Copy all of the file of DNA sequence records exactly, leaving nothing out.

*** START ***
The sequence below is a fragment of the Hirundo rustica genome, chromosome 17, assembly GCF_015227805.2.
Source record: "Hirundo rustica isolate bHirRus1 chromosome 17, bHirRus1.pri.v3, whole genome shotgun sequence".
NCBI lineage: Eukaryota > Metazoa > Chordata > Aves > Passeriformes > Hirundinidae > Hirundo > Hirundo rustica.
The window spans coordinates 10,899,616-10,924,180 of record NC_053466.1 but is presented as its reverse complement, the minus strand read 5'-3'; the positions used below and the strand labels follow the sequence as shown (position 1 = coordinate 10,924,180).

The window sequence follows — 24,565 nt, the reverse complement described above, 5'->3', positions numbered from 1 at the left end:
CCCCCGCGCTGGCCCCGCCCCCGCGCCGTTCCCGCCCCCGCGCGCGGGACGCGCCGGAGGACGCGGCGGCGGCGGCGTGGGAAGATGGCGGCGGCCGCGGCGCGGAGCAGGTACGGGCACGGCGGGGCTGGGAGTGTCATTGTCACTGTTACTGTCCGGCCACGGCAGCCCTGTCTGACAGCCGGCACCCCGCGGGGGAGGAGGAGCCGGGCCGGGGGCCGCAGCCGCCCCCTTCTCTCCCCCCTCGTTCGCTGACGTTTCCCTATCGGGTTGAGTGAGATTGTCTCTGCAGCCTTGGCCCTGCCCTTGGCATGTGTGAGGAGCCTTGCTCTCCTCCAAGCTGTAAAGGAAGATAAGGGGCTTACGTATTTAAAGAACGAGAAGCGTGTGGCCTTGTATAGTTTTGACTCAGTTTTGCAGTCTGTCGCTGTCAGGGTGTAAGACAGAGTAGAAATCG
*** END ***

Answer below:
The sequence below is a fragment of the Hirundo rustica genome, chromosome 17, assembly GCF_015227805.2.
Source record: "Hirundo rustica isolate bHirRus1 chromosome 17, bHirRus1.pri.v3, whole genome shotgun sequence".
NCBI lineage: Eukaryota > Metazoa > Chordata > Aves > Passeriformes > Hirundinidae > Hirundo > Hirundo rustica.
The window spans coordinates 10,899,616-10,924,180 of record NC_053466.1 but is presented as its reverse complement, the minus strand read 5'-3'; the positions used below and the strand labels follow the sequence as shown (position 1 = coordinate 10,924,180).

The window sequence follows — 24,565 nt, the reverse complement described above, 5'->3', positions numbered from 1 at the left end:
CCCCCGCGCTGGCCCCGCCCCCGCGCCGTTCCCGCCCCCGCGCGCGGGACGCGCCGGAGGACGCGGCGGCGGCGGCGTGGGAAGATGGCGGCGGCCGCGGCGCGGAGCAGGTACGGGCACGGCGGGGCTGGGAGTGTCATTGTCACTGTTACTGTCCGGCCACGGCAGCCCTGTCTGACAGCCGGCACCCCGCGGGGGAGGAGGAGCCGGGCCGGGGGCCGCAGCCGCCCCCTTCTCTCCCCCCTCGTTCGCTGACGTTTCCCTATCGGGTTGAGTGAGATTGTCTCTGCAGCCTTGGCCCTGCCCTTGGCATGTGTGAGGAGCCTTGCTCTCCTCCAAGCTGTAAAGGAAGATAAGGGGCTTACGTATTTAAAGAACGAGAAGCGTGTGGCCTTGTATAGTTTTGACTCAGTTTTGCAGTCTGTCGCTGTCAGGGTGTAAGACAGAGTAGAAATCG